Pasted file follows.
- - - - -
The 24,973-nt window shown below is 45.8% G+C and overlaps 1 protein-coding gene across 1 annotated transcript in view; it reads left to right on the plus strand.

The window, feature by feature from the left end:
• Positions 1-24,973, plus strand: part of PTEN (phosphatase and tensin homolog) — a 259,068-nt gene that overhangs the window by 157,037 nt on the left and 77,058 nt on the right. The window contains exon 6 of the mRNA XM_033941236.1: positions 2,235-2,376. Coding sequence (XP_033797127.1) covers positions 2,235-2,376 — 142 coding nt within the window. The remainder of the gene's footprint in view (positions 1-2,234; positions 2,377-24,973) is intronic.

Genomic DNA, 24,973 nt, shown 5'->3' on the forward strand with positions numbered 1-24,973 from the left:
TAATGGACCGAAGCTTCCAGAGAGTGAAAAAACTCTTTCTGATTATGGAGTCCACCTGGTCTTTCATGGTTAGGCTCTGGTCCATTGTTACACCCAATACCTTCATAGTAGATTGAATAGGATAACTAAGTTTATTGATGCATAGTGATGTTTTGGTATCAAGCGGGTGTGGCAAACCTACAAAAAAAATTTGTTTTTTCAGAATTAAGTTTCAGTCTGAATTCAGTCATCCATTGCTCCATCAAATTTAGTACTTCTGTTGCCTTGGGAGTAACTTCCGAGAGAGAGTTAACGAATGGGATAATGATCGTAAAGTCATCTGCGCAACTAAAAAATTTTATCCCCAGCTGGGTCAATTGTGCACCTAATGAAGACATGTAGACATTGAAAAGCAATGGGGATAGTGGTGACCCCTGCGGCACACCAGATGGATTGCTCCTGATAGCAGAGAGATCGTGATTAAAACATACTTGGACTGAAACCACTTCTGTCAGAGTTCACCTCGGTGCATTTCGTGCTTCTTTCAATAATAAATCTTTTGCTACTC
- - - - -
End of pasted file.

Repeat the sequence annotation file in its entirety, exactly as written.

The 24,973-nt window shown below is 45.8% G+C and overlaps 1 protein-coding gene across 1 annotated transcript in view; it reads left to right on the plus strand.

The window, feature by feature from the left end:
• Positions 1-24,973, plus strand: part of PTEN (phosphatase and tensin homolog) — a 259,068-nt gene that overhangs the window by 157,037 nt on the left and 77,058 nt on the right. The window contains exon 6 of the mRNA XM_033941236.1: positions 2,235-2,376. Coding sequence (XP_033797127.1) covers positions 2,235-2,376 — 142 coding nt within the window. The remainder of the gene's footprint in view (positions 1-2,234; positions 2,377-24,973) is intronic.

Genomic DNA, 24,973 nt, shown 5'->3' on the forward strand with positions numbered 1-24,973 from the left:
TAATGGACCGAAGCTTCCAGAGAGTGAAAAAACTCTTTCTGATTATGGAGTCCACCTGGTCTTTCATGGTTAGGCTCTGGTCCATTGTTACACCCAATACCTTCATAGTAGATTGAATAGGATAACTAAGTTTATTGATGCATAGTGATGTTTTGGTATCAAGCGGGTGTGGCAAACCTACAAAAAAAATTTGTTTTTTCAGAATTAAGTTTCAGTCTGAATTCAGTCATCCATTGCTCCATCAAATTTAGTACTTCTGTTGCCTTGGGAGTAACTTCCGAGAGAGAGTTAACGAATGGGATAATGATCGTAAAGTCATCTGCGCAACTAAAAAATTTTATCCCCAGCTGGGTCAATTGTGCACCTAATGAAGACATGTAGACATTGAAAAGCAATGGGGATAGTGGTGACCCCTGCGGCACACCAGATGGATTGCTCCTGATAGCAGAGAGATCGTGATTAAAACATACTTGGACTGAAACCACTTCTGTCAGAGTTCACCTCGGTGCATTTCGTGCTTCTTTCAATAATAAATCTTTTGCTACTC